What if it really is depression?

Forget Covid, China’s criminal role in spreading it, Russia’s aggressive stance, Belarusian air piracy, France being vindictive, Biden being gaga, and inflation soon to spin out of control.

The really explosive news is that Naomi Osaka, the world’s highest-paid female athlete, has bowed out of the French Open.

Players usually default out of Grand Slams due to physical injury, but Osaka’s injury is mental. She claims to have suffered bouts of depression over the past few years, which makes it impossible for her to attend mandatory press conferences after matches.

When she refused to do so after winning in the first round, she was fined $15,000 for violating a clause in the players’ contract. Considering that in the past 12 months Osaka made $55 million, the fine couldn’t have hurt very much.

She could even have absorbed similar fines for each of the seven rounds she would have played had she got to the final. However, the tournament officials took a hard stance and threatened to expel her from the tournament. Osaka spared them the trouble by withdrawing of her own accord.

She has since been attacked by some vociferous people, such as Piers Morgan, and defended by some truly objectionable ones, notably Martina Navratilova and Alexandra Ocasio-Cortez, the nearest thing to a communist in US Congress.

Morgan called Osaka “a spoiled brat” and a “narcissist”. She exploits the media to publicise herself and her causes, such as BLM, but then hides behind the smokescreen of psychobabble to shun journalists who are only doing their job (for which they are paid a fraction of Osaka’s income). I’m not sure what reporters’ incomes have to do with anything, but there we have it.

Now it’s my turn to add my penny’s worth to Osaka’s $55 million, and that gigantic piggy bank won’t even notice my modest contribution. Moreover, acting out of character and against my innermost feelings, I’d like to come out in Osaka’s defence.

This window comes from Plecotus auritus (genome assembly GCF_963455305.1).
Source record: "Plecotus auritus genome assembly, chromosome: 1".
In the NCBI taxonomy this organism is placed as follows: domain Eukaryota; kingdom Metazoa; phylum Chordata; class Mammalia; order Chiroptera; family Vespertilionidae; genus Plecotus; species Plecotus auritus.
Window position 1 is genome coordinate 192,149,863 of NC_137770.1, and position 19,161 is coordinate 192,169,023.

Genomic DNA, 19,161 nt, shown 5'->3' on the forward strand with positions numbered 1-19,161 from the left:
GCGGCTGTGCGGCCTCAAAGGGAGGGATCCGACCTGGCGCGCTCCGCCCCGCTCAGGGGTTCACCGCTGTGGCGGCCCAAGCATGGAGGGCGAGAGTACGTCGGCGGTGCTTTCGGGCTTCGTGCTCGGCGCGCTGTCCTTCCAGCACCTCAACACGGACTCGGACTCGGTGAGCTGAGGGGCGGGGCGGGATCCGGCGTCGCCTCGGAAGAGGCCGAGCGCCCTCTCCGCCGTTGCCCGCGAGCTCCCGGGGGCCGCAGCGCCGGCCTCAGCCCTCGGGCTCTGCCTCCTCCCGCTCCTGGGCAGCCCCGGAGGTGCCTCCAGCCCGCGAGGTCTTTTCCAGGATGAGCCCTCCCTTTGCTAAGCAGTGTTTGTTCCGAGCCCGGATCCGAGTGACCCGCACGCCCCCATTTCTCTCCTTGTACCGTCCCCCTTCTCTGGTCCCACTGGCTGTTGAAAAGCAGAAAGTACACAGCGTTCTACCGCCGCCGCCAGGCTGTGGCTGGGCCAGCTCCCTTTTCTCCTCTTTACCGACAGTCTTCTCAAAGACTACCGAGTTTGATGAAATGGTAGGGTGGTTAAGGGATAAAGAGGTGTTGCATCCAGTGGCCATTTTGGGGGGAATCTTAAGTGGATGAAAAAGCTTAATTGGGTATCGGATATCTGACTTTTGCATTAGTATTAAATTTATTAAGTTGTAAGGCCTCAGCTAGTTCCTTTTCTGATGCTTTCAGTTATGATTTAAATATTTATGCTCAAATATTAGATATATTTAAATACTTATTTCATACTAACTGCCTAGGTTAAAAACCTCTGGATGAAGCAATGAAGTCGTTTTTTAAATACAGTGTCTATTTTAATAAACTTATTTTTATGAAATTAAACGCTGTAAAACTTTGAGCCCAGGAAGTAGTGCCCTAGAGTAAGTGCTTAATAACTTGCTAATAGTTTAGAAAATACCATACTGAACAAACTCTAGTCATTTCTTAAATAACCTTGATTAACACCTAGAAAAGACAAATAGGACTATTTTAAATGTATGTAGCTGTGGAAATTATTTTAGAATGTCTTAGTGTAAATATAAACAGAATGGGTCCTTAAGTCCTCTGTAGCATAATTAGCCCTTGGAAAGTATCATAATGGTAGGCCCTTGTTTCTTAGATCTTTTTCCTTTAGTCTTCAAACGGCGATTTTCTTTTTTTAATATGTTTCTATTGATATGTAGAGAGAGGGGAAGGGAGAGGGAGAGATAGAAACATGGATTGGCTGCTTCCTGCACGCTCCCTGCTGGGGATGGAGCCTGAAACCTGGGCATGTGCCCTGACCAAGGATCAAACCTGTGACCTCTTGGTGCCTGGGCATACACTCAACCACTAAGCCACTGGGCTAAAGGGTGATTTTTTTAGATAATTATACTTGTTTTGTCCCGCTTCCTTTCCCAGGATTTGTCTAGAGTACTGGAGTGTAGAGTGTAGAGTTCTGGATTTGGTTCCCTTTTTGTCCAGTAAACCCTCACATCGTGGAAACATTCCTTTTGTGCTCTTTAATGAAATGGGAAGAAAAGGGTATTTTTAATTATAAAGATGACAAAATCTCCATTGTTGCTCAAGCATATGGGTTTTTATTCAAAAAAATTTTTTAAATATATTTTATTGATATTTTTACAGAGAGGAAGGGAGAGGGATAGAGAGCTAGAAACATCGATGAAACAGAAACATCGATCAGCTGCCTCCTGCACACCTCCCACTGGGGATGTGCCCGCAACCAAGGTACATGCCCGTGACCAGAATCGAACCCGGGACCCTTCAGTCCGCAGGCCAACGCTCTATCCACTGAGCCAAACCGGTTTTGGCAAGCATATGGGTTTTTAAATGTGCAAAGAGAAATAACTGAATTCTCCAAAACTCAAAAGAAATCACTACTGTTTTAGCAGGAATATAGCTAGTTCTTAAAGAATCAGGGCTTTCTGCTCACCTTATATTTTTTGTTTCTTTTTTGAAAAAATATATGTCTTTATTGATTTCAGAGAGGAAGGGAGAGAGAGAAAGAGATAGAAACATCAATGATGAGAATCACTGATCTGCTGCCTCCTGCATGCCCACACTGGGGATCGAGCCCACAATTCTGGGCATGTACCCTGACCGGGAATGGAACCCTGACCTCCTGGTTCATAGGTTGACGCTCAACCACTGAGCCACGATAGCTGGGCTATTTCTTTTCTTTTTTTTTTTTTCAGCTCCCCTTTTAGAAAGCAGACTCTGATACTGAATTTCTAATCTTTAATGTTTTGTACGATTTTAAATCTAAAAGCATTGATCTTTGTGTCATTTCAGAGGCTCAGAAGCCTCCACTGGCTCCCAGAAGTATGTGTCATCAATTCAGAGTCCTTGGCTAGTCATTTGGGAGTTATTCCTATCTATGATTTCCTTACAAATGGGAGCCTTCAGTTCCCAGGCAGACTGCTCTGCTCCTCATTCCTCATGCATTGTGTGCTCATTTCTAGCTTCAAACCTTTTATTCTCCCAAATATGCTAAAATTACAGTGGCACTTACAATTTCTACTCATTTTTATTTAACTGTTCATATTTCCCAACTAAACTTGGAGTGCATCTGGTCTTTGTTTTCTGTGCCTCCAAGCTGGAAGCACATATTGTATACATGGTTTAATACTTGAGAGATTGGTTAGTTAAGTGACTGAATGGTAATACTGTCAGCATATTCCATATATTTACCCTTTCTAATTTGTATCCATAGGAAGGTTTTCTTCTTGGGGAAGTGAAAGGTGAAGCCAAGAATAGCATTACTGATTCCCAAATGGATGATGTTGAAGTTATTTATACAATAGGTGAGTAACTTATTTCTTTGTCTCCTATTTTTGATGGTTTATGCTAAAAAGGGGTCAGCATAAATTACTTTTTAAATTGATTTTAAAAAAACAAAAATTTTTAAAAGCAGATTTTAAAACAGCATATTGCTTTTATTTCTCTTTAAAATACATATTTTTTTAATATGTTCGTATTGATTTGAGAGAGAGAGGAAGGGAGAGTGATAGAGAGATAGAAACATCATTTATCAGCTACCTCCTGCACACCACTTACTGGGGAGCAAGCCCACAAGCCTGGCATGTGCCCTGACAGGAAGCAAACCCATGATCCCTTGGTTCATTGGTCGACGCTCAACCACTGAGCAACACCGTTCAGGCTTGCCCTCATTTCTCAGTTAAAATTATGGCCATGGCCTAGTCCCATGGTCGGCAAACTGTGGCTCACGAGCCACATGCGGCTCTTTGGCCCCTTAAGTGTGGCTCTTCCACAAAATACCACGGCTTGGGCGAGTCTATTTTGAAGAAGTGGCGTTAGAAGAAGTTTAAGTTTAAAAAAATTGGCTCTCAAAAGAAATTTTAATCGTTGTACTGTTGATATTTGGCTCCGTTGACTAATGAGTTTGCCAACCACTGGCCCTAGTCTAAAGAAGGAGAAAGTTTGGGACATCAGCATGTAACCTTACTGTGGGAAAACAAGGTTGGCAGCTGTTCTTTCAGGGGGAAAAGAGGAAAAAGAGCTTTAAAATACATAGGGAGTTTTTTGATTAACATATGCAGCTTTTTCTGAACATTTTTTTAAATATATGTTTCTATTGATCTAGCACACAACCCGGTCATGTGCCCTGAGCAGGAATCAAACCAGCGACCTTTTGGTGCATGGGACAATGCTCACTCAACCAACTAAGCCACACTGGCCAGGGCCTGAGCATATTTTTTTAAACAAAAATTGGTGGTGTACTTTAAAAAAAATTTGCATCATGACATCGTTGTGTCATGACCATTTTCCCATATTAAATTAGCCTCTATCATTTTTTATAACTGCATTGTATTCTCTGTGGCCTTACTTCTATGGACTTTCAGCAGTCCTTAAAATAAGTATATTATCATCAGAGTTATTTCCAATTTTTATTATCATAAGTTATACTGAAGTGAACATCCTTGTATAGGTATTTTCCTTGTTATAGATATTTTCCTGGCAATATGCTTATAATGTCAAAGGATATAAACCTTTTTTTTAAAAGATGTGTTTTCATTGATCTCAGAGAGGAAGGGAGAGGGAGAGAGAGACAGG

Proceeding in an ascending order of importance, what’s this brouhaha about press conferences?

I’ve been playing tennis for decades, and I always watch the more important matches, especially those featuring flair players. That makes me a typical tennis fan, for I can’t think offhand of any other televised game where such a high proportion of viewers also play it regularly.

We watch matches in the hope that we may learn something. Perceptive commentary from former players helps. Informed and insightful articles serve the same purpose, and I for one sometimes pick up useful pointers.

But I bet no one has ever learned much from post-match interviews. Most of them are dull, some are only entertaining for a minute or so, after which one yawns and pushes a button on the old remote.

Tournament organisers and sponsors believe that an exhibition of a defeated girl sobbing that she felt OK in the first set, but then lost confidence in the second sells the game to the public. Does it really?

Again speaking for myself, I seldom watch women’s tennis and, when I do, it’s usually for reasons other than te… well, it’s none of your business why I watch it. It’s my TV and I can watch whatever I want for whatever reason.

Lest you accuse me of solipsism, I accept that some people actually like the tennis women play. But does anyone seriously think that Osaka could draw anyone’s attention to tennis not by her strokes, but by her thanking her Haitian father, Japanese mother, Belgian coach or rapper boyfriend?

Or is anyone’s appreciation of a tennis column enhanced by an obligatory quote from a player? “I missed too many first serves”? “My forehand was really working today”? “I couldn’t concentrate properly?” Thanks, Naomi, tell us something we didn’t see for ourselves.